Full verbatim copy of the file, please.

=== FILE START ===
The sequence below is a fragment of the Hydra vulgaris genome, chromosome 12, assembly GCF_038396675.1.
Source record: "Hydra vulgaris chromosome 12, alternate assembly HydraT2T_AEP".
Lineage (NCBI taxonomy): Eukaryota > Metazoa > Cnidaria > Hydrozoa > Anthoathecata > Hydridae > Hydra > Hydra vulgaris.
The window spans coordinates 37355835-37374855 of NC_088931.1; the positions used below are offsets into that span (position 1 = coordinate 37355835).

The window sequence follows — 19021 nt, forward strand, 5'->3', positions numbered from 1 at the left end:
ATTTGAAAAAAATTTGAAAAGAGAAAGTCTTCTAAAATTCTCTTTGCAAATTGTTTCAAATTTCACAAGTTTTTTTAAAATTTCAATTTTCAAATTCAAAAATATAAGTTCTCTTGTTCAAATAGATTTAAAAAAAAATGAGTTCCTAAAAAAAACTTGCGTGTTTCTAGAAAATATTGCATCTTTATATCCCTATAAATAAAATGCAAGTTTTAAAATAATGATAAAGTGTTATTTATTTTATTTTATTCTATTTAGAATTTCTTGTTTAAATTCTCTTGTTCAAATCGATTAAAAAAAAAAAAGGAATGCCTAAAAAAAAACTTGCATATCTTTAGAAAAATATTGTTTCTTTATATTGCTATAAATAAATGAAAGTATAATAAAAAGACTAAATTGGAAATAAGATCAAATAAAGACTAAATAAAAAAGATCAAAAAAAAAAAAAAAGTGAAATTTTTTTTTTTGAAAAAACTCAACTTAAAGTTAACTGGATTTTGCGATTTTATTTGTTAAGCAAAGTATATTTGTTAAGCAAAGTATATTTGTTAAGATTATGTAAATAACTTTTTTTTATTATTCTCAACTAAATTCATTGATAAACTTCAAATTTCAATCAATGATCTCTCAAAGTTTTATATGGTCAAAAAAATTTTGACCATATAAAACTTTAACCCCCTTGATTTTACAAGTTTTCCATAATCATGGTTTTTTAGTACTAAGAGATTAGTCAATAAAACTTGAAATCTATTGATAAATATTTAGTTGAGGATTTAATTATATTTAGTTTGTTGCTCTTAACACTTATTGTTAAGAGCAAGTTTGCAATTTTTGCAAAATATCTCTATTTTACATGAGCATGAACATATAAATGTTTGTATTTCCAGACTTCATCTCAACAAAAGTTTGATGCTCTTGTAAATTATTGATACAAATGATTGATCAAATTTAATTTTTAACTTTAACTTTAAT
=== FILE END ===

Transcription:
The sequence below is a fragment of the Hydra vulgaris genome, chromosome 12, assembly GCF_038396675.1.
Source record: "Hydra vulgaris chromosome 12, alternate assembly HydraT2T_AEP".
Lineage (NCBI taxonomy): Eukaryota > Metazoa > Cnidaria > Hydrozoa > Anthoathecata > Hydridae > Hydra > Hydra vulgaris.
The window spans coordinates 37355835-37374855 of NC_088931.1; the positions used below are offsets into that span (position 1 = coordinate 37355835).

The window sequence follows — 19021 nt, forward strand, 5'->3', positions numbered from 1 at the left end:
ATTTGAAAAAAATTTGAAAAGAGAAAGTCTTCTAAAATTCTCTTTGCAAATTGTTTCAAATTTCACAAGTTTTTTTAAAATTTCAATTTTCAAATTCAAAAATATAAGTTCTCTTGTTCAAATAGATTTAAAAAAAAATGAGTTCCTAAAAAAAACTTGCGTGTTTCTAGAAAATATTGCATCTTTATATCCCTATAAATAAAATGCAAGTTTTAAAATAATGATAAAGTGTTATTTATTTTATTTTATTCTATTTAGAATTTCTTGTTTAAATTCTCTTGTTCAAATCGATTAAAAAAAAAAAAGGAATGCCTAAAAAAAAACTTGCATATCTTTAGAAAAATATTGTTTCTTTATATTGCTATAAATAAATGAAAGTATAATAAAAAGACTAAATTGGAAATAAGATCAAATAAAGACTAAATAAAAAAGATCAAAAAAAAAAAAAAAGTGAAATTTTTTTTTTTGAAAAAACTCAACTTAAAGTTAACTGGATTTTGCGATTTTATTTGTTAAGCAAAGTATATTTGTTAAGCAAAGTATATTTGTTAAGATTATGTAAATAACTTTTTTTTATTATTCTCAACTAAATTCATTGATAAACTTCAAATTTCAATCAATGATCTCTCAAAGTTTTATATGGTCAAAAAAATTTTGACCATATAAAACTTTAACCCCCTTGATTTTACAAGTTTTCCATAATCATGGTTTTTTAGTACTAAGAGATTAGTCAATAAAACTTGAAATCTATTGATAAATATTTAGTTGAGGATTTAATTATATTTAGTTTGTTGCTCTTAACACTTATTGTTAAGAGCAAGTTTGCAATTTTTGCAAAATATCTCTATTTTACATGAGCATGAACATATAAATGTTTGTATTTCCAGACTTCATCTCAACAAAAGTTTGATGCTCTTGTAAATTATTGATACAAATGATTGATCAAATTTAATTTTTAACTTTAACTTTAAT